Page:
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INTERVENTION FOR SOCIAL SKILLS: PLAYING THE CLASSROOM GAME
PowerPoint Outline
I. IntroductionII. AssessmentIII. Intervention: Increasing At-Risk Students’ Classroom SuccessIV. Increasing Students’ Communication FlexibilityV. Specific Therapy Activities for Increasing Classroom Communication Competence
Because you had me for several undergrad classes…**
You know a lot of the information inch.11 alreadyWe’ll very briefly review it and add new information and then do some hands-on activities
San Juan Unified School District, 2018:**
We are funding a new program (voluntary) where parents can sign their children up for a 6-week pre-kindergarten programThis program orients children to learning how to “do school” (e.g., line up, sit in a circle, know their alphabet, take turns)It is really reducing behavior problems in kindergarten!
Some information taken from:**
ZarettaHammondCulturally Responsive Teaching and the Brain: Strategies for Authentic Engagement and RigorSan Juan Unified School District Leadership Series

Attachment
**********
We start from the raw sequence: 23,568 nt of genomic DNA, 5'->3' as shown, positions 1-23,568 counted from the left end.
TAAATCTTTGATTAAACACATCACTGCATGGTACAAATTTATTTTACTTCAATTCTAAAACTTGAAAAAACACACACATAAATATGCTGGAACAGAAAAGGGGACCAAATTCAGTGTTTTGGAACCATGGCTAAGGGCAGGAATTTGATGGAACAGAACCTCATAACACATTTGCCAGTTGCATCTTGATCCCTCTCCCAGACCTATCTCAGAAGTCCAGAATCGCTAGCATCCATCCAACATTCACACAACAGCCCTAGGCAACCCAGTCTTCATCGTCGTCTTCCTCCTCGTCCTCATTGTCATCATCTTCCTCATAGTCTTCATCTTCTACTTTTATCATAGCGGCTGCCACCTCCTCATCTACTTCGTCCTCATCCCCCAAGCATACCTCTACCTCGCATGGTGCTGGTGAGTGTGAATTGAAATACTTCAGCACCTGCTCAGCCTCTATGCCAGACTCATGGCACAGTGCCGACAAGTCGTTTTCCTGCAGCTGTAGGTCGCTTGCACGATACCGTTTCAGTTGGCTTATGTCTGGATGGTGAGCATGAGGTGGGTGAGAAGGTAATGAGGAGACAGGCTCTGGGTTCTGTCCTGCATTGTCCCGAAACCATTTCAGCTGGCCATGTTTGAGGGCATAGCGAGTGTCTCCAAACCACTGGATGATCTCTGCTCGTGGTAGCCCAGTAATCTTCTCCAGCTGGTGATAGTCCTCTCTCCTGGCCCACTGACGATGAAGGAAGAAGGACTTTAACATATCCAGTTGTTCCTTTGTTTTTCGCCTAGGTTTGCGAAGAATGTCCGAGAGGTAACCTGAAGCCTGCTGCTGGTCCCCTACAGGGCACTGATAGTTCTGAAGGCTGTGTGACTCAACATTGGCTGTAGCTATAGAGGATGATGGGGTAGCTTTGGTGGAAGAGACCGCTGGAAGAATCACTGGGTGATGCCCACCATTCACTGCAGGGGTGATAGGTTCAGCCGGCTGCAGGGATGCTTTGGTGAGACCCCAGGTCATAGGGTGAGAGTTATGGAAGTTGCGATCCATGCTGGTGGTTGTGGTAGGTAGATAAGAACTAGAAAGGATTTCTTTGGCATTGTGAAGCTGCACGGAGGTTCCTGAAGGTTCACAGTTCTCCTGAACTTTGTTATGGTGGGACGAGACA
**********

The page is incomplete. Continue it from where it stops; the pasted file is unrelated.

I. INTRODUCTION**
We know that there are increased numbers of environmentally at-risk students in our schoolsChapter 11 focuses on ELL and low-SES studentsThey are often over-referred to special education when they are typically-developing learners but are experiencing mismatches between the home and classroom environments
There is a great deal of research…**
That discusses how to help these students with academic languageBut little research exists on helping them fit in with classroom demands and routinesThis chapter focuses on helping at-risk students learn to successfully play the “classroom game”My contention is that unlike mainstream middle-SES children, these at-risk students need explicit instruction on the rules of the game
For example:**
Middle-SES homes: Children are encouraged to negotiate with adults, make choices, and verbally display knowledgeDiverse homes: children encouraged to be seen and not heard, obey adults without questionMiddle-SES homes: Children engaged in extended discourse with adultsDiverse homes: Children give adults brief answers, engage mostly with other children
At-risk children are often unfamiliar with the IRE model:
The IRE model:
Many at-risk students struggle:
II. Assessment**
Very critical for SLP to observe in the classroom—multiple observations over timeStudents and teachers can fill out questionnairesVideotaping can helpI have done this and students are surprised by how they come across